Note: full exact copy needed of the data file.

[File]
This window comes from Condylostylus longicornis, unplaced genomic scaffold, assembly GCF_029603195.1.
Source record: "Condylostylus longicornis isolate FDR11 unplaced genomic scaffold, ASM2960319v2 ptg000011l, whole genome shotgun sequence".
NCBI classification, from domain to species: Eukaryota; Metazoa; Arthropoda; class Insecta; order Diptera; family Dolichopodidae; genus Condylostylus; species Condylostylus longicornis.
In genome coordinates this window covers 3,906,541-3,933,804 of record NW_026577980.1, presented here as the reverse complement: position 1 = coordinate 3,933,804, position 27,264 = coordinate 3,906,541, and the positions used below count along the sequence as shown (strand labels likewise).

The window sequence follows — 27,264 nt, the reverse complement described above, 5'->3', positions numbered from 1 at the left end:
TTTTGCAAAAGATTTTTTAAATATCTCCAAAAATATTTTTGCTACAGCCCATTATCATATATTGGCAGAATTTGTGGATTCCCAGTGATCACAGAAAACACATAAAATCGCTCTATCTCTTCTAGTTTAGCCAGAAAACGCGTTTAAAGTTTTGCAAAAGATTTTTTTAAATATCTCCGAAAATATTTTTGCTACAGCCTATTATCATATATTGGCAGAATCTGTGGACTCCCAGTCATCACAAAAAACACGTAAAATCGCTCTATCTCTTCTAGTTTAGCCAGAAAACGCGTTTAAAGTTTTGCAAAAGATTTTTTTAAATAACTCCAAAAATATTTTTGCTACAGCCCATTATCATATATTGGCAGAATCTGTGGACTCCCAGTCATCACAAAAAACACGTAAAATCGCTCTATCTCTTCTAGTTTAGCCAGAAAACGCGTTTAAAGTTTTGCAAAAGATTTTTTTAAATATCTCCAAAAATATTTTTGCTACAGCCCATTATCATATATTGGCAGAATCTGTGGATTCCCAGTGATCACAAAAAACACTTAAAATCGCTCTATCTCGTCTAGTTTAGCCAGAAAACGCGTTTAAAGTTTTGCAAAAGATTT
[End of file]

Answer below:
This window comes from Condylostylus longicornis, unplaced genomic scaffold, assembly GCF_029603195.1.
Source record: "Condylostylus longicornis isolate FDR11 unplaced genomic scaffold, ASM2960319v2 ptg000011l, whole genome shotgun sequence".
NCBI classification, from domain to species: Eukaryota; Metazoa; Arthropoda; class Insecta; order Diptera; family Dolichopodidae; genus Condylostylus; species Condylostylus longicornis.
In genome coordinates this window covers 3,906,541-3,933,804 of record NW_026577980.1, presented here as the reverse complement: position 1 = coordinate 3,933,804, position 27,264 = coordinate 3,906,541, and the positions used below count along the sequence as shown (strand labels likewise).

The window sequence follows — 27,264 nt, the reverse complement described above, 5'->3', positions numbered from 1 at the left end:
TTTTGCAAAAGATTTTTTAAATATCTCCAAAAATATTTTTGCTACAGCCCATTATCATATATTGGCAGAATTTGTGGATTCCCAGTGATCACAGAAAACACATAAAATCGCTCTATCTCTTCTAGTTTAGCCAGAAAACGCGTTTAAAGTTTTGCAAAAGATTTTTTTAAATATCTCCGAAAATATTTTTGCTACAGCCTATTATCATATATTGGCAGAATCTGTGGACTCCCAGTCATCACAAAAAACACGTAAAATCGCTCTATCTCTTCTAGTTTAGCCAGAAAACGCGTTTAAAGTTTTGCAAAAGATTTTTTTAAATAACTCCAAAAATATTTTTGCTACAGCCCATTATCATATATTGGCAGAATCTGTGGACTCCCAGTCATCACAAAAAACACGTAAAATCGCTCTATCTCTTCTAGTTTAGCCAGAAAACGCGTTTAAAGTTTTGCAAAAGATTTTTTTAAATATCTCCAAAAATATTTTTGCTACAGCCCATTATCATATATTGGCAGAATCTGTGGATTCCCAGTGATCACAAAAAACACTTAAAATCGCTCTATCTCGTCTAGTTTAGCCAGAAAACGCGTTTAAAGTTTTGCAAAAGATTT